Please use this identifier to cite or link to this item: https://hdl.handle.net/10356/75601
Title: Investigate the interaction of cationic polymers with bacteria through ITC
Authors: Yip, Feng Kai
Keywords: DRNTU::Engineering::Bioengineering
Issue Date: 2018
Abstract: In order for cationic antimicrobial beta ( β) peptides to become a major force in tackling the problems of infectious disease that are caused by bacteria and virus, extensive studies and experiments have to be conducted to fully understand the working principle and working mechanism of it. As the structure of bacteria comprises of many complex materials, the experiments done on peptides and bacteria itself could lead to inaccurate results being acquired. Thus, simple bacteria model liposomes that resemble the structure of the bacteria itself are used in experiments with the cationic antimicrobial  peptides so that results of high precision and accuracy are obtained. This project reports the binding interaction between the cationic antimicrobial peptides 154-6 to the membrane of various bacteria model liposomes using Isothermal Titration Calorimetry (ITC). Cationic antimicrobial peptide 154-6 is a synthetic antimicrobial peptide designed to have better efficiency and selectivity as compared to naturally occurring antimicrobial peptides. Large unilamellar vesicles (LUVs) comprise of L-α-Phosphatidylcholine (POPC), 1-Palmitoyl-2-Oleoyl-sn-Glycero-3-[Phospho-rac-(1-glycerol)] (POPG) and Lipopolysaccharides (LPS) from Escherichia coli (E coil), were used as model system for the membrane of Gram-negative bacteria, Gram-positive bacteria and mammalian cell. It was illustrated that the binding reaction between the peptides and the membrane models were exothermic and the reactions occurred were spontaneous and favourable as the product that was produced during the reaction was stable. It was also discovered that the binding affinity between the different types of membrane models and the peptides were different which leads to the difference in binding strength between the peptides and the different types of membrane models. Ultimately, the binding of the peptides to the membrane models could cause inhibition of cell wall synthesis in bacteria and eventually result in cell death in bacteria.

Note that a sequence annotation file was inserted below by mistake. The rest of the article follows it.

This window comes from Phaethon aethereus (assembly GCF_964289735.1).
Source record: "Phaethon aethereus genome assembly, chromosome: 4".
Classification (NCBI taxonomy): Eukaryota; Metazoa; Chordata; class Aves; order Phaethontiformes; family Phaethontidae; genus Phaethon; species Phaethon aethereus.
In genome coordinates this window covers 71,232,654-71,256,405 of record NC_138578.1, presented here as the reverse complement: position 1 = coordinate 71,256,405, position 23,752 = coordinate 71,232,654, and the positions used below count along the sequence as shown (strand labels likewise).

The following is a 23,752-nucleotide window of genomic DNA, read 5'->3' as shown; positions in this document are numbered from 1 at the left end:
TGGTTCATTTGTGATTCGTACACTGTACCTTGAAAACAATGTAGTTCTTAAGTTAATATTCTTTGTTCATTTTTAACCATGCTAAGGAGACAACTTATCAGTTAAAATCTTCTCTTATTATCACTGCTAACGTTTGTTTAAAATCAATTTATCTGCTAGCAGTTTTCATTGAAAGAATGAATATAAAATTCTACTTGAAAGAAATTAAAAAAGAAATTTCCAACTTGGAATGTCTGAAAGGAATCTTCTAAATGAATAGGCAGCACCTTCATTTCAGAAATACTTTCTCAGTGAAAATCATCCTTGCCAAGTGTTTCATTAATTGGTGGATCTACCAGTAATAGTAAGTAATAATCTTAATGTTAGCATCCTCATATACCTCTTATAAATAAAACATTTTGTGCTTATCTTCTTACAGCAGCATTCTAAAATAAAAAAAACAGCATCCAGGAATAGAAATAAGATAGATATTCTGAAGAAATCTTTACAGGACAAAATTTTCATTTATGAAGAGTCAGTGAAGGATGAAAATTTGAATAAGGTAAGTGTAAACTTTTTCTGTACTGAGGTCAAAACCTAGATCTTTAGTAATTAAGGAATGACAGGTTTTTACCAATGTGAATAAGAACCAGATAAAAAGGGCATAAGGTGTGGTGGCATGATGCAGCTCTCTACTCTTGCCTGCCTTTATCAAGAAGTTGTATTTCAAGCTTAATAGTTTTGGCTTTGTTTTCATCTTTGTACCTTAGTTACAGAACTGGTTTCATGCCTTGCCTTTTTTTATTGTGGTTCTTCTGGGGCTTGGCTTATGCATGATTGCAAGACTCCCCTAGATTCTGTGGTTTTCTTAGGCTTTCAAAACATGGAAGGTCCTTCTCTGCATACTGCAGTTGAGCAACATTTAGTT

URI: http://hdl.handle.net/10356/75601
Rights: Nanyang Technological University
Fulltext Permission: restricted
Fulltext Availability: With Fulltext
Appears in Collections:SCBE Student Reports (FYP/IA/PA/PI)

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